Pay off mortgage vs. investing; which will make you rich?


This is a question we see posted all the time, and honestly, it seems like people are more divided on this issue than they are politics (so much so that Dave Ramsey even has a calculator to convince you!). Today, we plan on ending the mortgage vs. investing debate once and for all. AJ has covered this topic in the past, so if you’d like a precursor to this argument, check out the video below.

The dilemma of mortgage vs. investing

You have a mortgage on your house. For each month you carry the mortgage you pay interest to the bank at the agreed upon rate. This interest is payment for the bank providing the loan for you to buy your house. Pretty simple.

You may also have spare cash each month. This spare cash can be applied to your mortgage, speeding up the pace at which it’s paid off. You can also use this cash to invest. The two outcomes are grossly different.

The dilemma: which method nets the biggest gain and puts you on the path to financial independence sooner? Read on to find out…

Mortgage vs. investing math

As an example, we’re going to compare someone with a $100k mortgage and $100k cash in their savings account. The issue is simple: they’re conflicted on the best use of their cash. The problem is that no one seems to want to do the math to figure out the best result. Instead, everybody uses emotion to try and justify their course of action. Let’s get down to the numbers!

Scene setter: You have a 30 year mortgage for $100k with a 4% interest rate. You are conflicted and need to know what to do with the $100k cash in your savings account.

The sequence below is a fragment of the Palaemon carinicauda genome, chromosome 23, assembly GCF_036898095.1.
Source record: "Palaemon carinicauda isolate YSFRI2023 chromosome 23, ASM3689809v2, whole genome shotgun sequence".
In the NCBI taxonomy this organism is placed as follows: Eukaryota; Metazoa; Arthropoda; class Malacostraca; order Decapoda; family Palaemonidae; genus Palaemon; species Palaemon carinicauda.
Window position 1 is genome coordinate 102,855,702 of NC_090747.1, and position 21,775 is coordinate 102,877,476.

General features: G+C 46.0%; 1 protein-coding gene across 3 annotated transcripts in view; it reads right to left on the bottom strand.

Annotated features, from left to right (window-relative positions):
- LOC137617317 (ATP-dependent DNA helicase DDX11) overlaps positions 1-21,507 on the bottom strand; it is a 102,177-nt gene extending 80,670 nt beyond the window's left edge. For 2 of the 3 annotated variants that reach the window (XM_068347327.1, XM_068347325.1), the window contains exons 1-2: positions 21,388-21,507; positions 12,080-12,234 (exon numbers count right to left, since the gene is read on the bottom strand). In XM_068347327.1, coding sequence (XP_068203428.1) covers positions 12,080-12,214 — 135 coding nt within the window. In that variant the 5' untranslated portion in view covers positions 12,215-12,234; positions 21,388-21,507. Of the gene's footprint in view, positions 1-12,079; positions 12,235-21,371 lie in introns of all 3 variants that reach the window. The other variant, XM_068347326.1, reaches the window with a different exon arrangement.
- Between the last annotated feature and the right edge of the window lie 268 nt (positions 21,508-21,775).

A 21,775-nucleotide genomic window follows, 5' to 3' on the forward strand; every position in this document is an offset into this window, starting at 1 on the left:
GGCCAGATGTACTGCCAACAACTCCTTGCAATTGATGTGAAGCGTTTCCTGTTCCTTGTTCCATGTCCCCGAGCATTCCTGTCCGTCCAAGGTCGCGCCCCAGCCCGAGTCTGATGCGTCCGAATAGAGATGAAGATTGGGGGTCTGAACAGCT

In scenario 1, where you payoff the mortgage, you’d spend $100k in cash and immediately be mortgage debt free. After investing the $477 mortgage payment savings over 360 months at an average return of 10.6% (S&P 500 historical average) you’d have $1,055,296.

For scenario 2, you’d keep the mortgage and invest the $100k. This would cost you $71,720 in interest over 30 years. You wouldn’t have anything leftover monthly, so no more investing. The $100k invested would grow into $2,054,252 after 30 years. We would now deduct the $71k in interest which leaves us with $1,983,252, or a net gain of $927,956 over scenario 1. Yes, that’s right, you gained $927k by not paying off your mortgage.

Now, as much as I’d like to tell you it gets better, it doesn’t. Most people have mortgages way bigger than $100k. Heck, let’s try a $300k mortgage and savings. Scenario 1 would now conclude with $3,168,101. Scenario 2 would net $5,947,237 for a gain of $2.78MM over scenario 1. So keeping that $300k mortgage would make you $2.78MM more wealthy.

Is it really this simple?

Crazy enough, this is one of those things that people on both sides of the argument think are really simple, however, one of them is wrong! Unless you’re carrying a mortgage of 6 or 7% or more, this isn’t even close. The only benefit of paying of a mortgage early is the euphoria of being “debt free” or “financially independent”. But don’t forget, you’ll still owe property taxes and want to protect yourself with homeowners insurance. This is a loser all around.

I get it, I’m not covering ALL scenarios. Maybe you can take a happy middle-ground approach where you put half of your cash toward the mortgage and invest the rest? Nope, still sucks. Instead, this is a way to try and appeal to both sides of your emotions, which often fails as well. Why not just invest and keep making a mortgage payment? In 30 years, you’ll have no mortgage and a pile of cash!

Where to start your investing journey

For some of our readers, this conversation may be irrelevant because you haven’t saved $100k. Well, everyone starts somewhere. Take $100 a month and start investing in an index fund such as VTI or VOO. If you get a pay raise in 2024, increase that amount by your pay raise. Pretty soon you’ll be saving some serious loot. Oh, and don’t forget to keep reading/watching us at the Wealthy Idiots!

Discover more from The Wealthy Idiots

Subscribe now to keep reading and get access to the full archive.

Continue Reading